“Are you coming up here to get away from the hurricane?”

“No, I’ve been planning this for a while,” I said.

“You’re sitting on a gold mine with that car,” said Number 2.

“You’re sitting on a gold mine with that car,” said the driver.

“Well, not really,” I said.  “The third generation Barracudas are worth a lot, but these second generation ones never really got valuable.  They were starting to when the market dropped, along with everything else.”

“That’s a convertible, right?” said the driver, “you don’t see too many of those.”

“They only made like four thousand of them,” I agreed.  “Not like the Mustangs.”

“That was a lot of cars, back then,” said Number 2.

It was full dark by then, and the big truck labored up the hills on Rt. 91.  We had already passed Lyndonville.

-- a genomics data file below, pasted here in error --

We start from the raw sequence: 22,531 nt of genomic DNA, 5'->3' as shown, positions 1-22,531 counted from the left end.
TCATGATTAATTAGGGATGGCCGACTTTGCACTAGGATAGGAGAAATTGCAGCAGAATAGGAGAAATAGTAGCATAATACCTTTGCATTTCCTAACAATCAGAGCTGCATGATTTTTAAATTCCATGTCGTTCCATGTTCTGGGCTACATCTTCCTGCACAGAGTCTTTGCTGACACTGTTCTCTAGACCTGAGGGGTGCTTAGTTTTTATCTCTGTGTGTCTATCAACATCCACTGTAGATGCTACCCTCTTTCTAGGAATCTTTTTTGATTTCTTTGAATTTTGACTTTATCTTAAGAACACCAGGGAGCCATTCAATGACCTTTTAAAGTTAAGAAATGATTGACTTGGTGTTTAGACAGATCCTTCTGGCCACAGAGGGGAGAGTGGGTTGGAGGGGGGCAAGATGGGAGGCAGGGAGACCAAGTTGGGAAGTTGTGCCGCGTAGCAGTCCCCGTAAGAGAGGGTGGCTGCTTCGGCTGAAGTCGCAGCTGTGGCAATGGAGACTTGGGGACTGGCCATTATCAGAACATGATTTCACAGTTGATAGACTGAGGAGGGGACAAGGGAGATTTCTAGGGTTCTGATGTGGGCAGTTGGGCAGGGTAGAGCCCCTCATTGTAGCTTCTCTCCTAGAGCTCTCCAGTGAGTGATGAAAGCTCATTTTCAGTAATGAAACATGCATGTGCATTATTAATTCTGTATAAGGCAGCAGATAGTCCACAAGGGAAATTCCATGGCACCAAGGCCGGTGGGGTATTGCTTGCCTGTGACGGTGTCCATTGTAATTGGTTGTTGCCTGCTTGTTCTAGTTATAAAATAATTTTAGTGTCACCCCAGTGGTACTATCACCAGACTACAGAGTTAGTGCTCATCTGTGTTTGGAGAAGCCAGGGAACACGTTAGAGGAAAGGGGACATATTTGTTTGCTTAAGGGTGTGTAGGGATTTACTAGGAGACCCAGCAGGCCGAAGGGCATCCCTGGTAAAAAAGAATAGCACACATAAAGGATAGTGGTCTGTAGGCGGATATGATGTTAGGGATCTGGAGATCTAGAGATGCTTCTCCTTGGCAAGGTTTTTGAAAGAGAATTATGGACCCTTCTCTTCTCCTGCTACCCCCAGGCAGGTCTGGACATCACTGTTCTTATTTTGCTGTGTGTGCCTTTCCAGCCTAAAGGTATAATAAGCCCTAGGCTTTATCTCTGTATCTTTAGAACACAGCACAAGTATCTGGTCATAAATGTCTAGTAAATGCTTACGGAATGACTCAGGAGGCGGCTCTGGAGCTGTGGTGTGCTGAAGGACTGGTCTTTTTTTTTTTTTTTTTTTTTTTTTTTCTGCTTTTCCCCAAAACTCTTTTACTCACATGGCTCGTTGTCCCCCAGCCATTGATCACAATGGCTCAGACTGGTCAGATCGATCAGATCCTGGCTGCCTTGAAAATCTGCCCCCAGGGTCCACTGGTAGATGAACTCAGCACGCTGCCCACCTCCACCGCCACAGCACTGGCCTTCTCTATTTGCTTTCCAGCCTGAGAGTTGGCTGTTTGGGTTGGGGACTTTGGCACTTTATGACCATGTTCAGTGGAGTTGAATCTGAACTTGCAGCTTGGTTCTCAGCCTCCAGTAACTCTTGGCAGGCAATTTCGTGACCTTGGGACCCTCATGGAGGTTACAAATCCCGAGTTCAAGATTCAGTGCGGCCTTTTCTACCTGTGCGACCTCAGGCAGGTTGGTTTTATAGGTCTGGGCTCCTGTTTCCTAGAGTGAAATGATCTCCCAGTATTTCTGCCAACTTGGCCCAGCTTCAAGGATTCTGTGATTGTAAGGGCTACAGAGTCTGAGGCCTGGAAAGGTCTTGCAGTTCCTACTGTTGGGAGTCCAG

“There’s those windmills they put up, those lights over there” observed the driver.

We discussed how they weren’t ugly, as some NIMBY’s maintained.  “One thing we got plenty of in Vermont is wind,” said the driver.

You Don't Have to be Crazy to Work Here. Well... You Do.

“We are almost at the highest point in the Vermont Highway System,” said Number 2.

“We are almost at the highest point… in the Vermont Highway System,” agreed the driver.  All three of our heads swiveled to look at the sign proclaiming the “Highest point in the Vermont Highway System,” looming out of the darkness.  I had nothing to add.

We arrived at our exit, a steep ramp down to the right.

“Last time we were here, we went right back up this hill on a dirt road,” said Number 2.

“Last time we were here, we went right back up this hill… on a dirt road,” said the driver.